Shannon Bradshaw Trust


What is aplastic anaemia?

Aplastic anaemia is a rare blood disorder, which causes blood cell production to break down so that not enough important blood cells are made.


Anaemia is a condition where there are too few red blood cells, which are needed to carry oxygen around the body. Although anaemia can occur on its own, it usually develops as a symptom of many other disease, including blood cancers.

Aplastic anaemia, which is being discussed here, is a much more serious condition that develops, independent of other blood disorders, during a patient’s life.

Developing aplastic anaemia

Aplastic anaemia develops in the bone marrow – the soft tissue in the middle of our bones where all our blood cells are made. Mother cells, called stem cells reside here and make every type of blood cell that we need.

Stem cells constantly produce new blood cells to replace old and damaged ones. New blood cells only leave the bone marrow once they have fully matured. This process is well controlled so that we have just the right amount of each blood cell in our body.

When someone has aplastic anaemia blood cell production breaks down. The body is therefore nolonger able to make sufficient numbers of blood cells. This usually happens because cells in the immune system begin to attack and destroy stem cells in the bone marrow. The spaces this leaves in the bone marrow are then filled up with fat cells.

Aplastic anaemia is not a blood cancer, which is the over production of abnormal, or cancerous, blood cells. Rather, it is a lack of healthy blood cells, but this in itself leads to serious problems

There are no specific symptoms of aplastic anaemia and it can often be confused with other common illnesses.

The onset of aplastic anaemia is gradual, and many patients experience mild or even no symptoms at first. In fact most patients are diagnosed while having blood tests done for other illnesses.

The common symptoms of aplastic anaemia include:

  • Tiredness and breathlessness
  • Paleness
  • Frequent and persistent infections
  • Unusual bleeding and bruising
  • These are caused by a lack of healthy red and white cells and platelets in the blood. People with aplastic anaemia may experience all, or just some, of these symptoms.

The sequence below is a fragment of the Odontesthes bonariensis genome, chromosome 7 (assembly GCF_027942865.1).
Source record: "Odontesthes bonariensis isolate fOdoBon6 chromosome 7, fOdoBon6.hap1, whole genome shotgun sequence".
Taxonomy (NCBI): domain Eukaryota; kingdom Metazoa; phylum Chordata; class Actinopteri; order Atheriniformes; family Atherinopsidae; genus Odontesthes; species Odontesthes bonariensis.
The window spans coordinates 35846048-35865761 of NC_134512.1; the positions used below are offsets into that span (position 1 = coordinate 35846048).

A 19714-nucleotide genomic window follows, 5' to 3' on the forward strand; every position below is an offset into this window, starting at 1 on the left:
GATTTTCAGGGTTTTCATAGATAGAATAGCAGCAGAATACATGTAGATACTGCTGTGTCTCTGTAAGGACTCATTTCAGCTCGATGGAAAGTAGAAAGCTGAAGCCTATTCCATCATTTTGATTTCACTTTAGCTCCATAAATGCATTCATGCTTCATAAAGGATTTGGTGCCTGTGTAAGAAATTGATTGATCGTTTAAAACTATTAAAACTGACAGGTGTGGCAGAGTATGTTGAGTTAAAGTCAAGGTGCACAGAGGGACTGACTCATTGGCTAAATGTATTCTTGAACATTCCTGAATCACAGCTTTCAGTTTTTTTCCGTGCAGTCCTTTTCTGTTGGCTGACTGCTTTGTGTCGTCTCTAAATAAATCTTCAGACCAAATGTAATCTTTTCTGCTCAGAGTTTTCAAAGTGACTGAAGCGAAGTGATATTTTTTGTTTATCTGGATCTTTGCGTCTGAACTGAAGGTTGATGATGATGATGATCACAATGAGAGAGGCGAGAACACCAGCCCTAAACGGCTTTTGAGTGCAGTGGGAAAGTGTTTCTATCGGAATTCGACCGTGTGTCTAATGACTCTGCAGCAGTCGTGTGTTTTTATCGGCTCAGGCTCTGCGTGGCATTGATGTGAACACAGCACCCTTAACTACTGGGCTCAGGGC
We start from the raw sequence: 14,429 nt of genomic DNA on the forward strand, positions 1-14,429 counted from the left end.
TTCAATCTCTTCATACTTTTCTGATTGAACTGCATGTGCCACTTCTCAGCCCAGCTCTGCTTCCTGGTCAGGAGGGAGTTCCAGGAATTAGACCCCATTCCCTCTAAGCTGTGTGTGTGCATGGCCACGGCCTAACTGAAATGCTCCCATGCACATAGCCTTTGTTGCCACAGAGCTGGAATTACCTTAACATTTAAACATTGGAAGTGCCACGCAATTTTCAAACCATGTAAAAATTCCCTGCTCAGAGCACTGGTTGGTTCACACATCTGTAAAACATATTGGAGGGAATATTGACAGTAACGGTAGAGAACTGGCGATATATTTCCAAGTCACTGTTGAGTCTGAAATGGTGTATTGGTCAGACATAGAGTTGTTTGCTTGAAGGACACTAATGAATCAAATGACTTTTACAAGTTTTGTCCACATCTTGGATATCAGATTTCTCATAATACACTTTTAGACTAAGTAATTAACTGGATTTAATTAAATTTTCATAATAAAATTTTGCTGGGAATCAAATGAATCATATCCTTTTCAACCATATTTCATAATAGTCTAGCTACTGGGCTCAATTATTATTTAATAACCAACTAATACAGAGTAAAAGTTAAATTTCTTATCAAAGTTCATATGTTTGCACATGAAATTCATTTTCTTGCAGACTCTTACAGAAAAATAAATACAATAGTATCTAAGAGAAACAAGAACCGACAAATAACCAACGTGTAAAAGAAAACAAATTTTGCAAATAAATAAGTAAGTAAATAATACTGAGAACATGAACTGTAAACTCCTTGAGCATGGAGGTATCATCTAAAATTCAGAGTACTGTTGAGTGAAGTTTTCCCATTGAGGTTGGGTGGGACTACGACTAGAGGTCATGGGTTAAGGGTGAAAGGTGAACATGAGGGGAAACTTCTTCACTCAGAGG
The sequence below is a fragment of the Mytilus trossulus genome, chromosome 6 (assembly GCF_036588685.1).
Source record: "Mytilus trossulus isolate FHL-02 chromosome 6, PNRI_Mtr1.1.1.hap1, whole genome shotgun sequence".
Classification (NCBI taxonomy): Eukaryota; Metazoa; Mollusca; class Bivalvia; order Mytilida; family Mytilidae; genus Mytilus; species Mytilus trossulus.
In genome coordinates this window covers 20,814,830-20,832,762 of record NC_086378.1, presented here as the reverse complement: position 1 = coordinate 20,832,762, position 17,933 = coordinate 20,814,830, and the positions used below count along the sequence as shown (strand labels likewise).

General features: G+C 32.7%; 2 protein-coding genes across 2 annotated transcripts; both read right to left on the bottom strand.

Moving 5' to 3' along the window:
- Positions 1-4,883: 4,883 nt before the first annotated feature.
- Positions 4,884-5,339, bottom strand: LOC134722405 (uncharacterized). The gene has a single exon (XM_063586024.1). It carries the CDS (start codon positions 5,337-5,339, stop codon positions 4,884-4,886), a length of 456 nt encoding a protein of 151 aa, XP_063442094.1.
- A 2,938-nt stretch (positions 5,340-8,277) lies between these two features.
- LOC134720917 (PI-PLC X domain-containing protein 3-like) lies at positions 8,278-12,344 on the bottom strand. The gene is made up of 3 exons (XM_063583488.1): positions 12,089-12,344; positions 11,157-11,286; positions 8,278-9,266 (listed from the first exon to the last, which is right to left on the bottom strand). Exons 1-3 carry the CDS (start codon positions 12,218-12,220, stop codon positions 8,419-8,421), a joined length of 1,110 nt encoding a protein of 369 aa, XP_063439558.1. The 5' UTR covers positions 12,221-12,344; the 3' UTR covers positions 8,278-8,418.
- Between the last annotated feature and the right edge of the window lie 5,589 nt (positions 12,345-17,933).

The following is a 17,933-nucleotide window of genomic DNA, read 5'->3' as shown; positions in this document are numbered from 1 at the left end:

Some forms of aplastic anaemia are inherited, but these are very rare. This information relates to aplastic anaemia that develops during a patient’s life – called acquired aplastic anaemia.

It is thought that most cases of aplastic anaemia are caused by an auto-immune reaction. This is when the cells of the immune system become confused and begin to attack the person’s healthy tissue, particularly the stem cells in the bone marrow . There does not appear to be any underlying trigger behind the onset of this auto-immunity, in the majority of cases.

Factors that are thought to contribute to the development of aplastic anaemia are:

  • Some medicinal drugs
  • Exposure to some chemicals
  • Viruses
  • However, there is no proven link in the majority of cases and developing aplastic anaemia from any of the above is very rare.

Treatment for Aplastic Anaemia:

Blood transfusions, which boost the number of blood cells, are the most important part of treatment for some patients with aplastic anaemia, who have a very low red blood cell count.

Supportive care, which helps with the prevention and relief of infections and treatment complications, is major part of treatment for nearly all patients with aplastic anaemia. These complications include:

Anaemia, for which patients are given blood transfusions and growth factors to boost the number of healthy red cells in the blood.

Thrombocytopenia, which causes excessive bleeding, is treated with transfusion of platelets.
Infections, which are caused by too few white blood cells are a dangerous complication for patients with aplastic anaemia. Immediate courses of antibiotics and occasionally short stays in hospital are used to control these.

These patients are monitored closely in process called ‘watch and wait’ where they are given regular check-ups to look for any progress in their illness.

Definitive therapy is used to describe the main, or first line, treatment, which aims to cure patients rather than just controlling their symptoms. When possible, this includes a stem cell transplant. If patients are not able to have a transplant, drugs that stop the immune system from damaging the stem cells, are used instead. This is called immunosuppressive therapy. Most patients will need some form of definite therapy, which should be started as soon as possible after diagnosis.